Two Month Notice to End Tenancy
A landlord can serve a tenant with a Two Month Notice to End Tenancy (PDF, 2.2MB) when the:
- Landlord plans, in good faith, to use the property
- Landlord plans to do major construction that requires the unit to be empty
- Tenant lives in a subsidized rental unit and no longer qualifies for subsidized housing
Disputing a Notice To End Tenancy Calculator
How long does a tenant have to dispute a Notice to End Tenancy? Use this calculator to get information about disputing a Notice to End Tenancy.
Order of Possession Calculator
When can a landlord apply for an order to have your tenant move out? Use this Order of Possession calculator to learn about timelines for applying for an order of possession.
See how tenancy law applies to your situation. Use the Solution Explorer to find helpful information, resources and template letters specific to your tenancy problem. Find out what you need to resolve your dispute and whether you may have a valid dispute resolution claim or if you need to take additional steps.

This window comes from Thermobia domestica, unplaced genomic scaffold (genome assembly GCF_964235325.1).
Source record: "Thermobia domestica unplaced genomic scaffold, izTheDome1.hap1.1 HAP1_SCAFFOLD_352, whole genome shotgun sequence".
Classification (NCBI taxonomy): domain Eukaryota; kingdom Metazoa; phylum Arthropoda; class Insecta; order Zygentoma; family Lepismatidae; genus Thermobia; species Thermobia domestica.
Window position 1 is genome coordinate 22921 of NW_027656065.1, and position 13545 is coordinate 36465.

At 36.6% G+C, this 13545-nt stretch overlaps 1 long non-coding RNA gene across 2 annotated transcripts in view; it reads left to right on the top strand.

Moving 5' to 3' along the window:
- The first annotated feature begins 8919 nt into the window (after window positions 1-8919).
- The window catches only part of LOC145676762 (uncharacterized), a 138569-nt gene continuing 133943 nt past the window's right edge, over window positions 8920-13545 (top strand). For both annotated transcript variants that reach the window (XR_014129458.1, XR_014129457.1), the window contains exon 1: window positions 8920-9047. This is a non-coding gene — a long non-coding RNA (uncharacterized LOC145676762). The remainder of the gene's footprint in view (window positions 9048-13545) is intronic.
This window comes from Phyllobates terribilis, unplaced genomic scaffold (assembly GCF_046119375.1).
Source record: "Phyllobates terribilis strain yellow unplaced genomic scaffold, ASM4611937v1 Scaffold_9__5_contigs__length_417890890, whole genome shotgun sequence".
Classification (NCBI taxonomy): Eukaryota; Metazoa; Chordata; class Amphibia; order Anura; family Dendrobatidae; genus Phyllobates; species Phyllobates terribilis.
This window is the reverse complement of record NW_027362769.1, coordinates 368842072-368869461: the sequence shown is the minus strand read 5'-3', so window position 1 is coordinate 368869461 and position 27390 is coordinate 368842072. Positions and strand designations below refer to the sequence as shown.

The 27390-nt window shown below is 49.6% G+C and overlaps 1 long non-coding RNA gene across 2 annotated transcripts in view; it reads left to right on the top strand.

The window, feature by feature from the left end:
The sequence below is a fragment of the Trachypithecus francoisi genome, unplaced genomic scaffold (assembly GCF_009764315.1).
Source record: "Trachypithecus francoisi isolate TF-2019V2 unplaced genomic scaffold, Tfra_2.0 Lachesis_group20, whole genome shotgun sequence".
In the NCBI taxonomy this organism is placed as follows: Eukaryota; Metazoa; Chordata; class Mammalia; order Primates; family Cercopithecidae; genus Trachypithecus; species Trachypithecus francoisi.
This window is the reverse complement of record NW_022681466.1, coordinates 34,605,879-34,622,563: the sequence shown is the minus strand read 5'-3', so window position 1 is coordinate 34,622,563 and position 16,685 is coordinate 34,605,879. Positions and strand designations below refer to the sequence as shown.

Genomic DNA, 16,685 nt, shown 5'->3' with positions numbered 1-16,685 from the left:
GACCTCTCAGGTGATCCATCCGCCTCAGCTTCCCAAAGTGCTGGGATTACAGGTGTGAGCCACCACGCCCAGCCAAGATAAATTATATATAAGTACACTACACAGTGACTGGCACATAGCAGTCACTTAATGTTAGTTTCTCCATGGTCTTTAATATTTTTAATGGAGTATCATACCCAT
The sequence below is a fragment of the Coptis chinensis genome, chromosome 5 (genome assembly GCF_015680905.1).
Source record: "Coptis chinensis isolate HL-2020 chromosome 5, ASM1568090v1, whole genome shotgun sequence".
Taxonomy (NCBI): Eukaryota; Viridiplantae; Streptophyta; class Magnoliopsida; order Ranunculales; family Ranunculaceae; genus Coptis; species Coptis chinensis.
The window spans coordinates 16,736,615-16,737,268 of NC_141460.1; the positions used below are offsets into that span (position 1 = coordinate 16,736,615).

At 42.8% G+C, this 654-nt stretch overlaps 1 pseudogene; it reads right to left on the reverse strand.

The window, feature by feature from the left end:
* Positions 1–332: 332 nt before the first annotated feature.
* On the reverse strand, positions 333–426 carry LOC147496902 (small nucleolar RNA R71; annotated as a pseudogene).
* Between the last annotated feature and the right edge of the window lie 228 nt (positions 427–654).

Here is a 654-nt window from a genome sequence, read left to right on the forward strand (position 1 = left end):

Landlord’s use of property applies when the landlord:
- Moves in or has a close family member live in the rental unit
- Sells the property and the new owner, or a close family member of the new owner, plans to live in the rental unit
If a rental property is sold, there are two ways a tenancy can be ended if, in good faith, the buyer plans to occupy the unit or use the property for another purpose:
- The buyer makes a written request to the seller to end the tenancy before they take possession of the property (this cannot be a condition of sale) – the existing landlord then must give their tenant a Two Month Notice to End Tenancy for Landlord’s Use of Property.
- Once the buyer takes possession of the property, they can serve a Two Month Notice to End Tenancy for Landlord’s Use of Property
Unless a landlord (seller or buyer) serves a proper notice to end tenancy, the tenancy continues under the terms of the original tenancy agreement.
Close family member: This means the father, mother or child of the landlord or the landlord’s spouse – it doesn’t include the brother or sister of the landlord or the brother or sister of the landlord’s spouse. If a family corporation owns the rental unit, then a close family member would also include an individual who owns, or whose close family member owns, all the voting shares.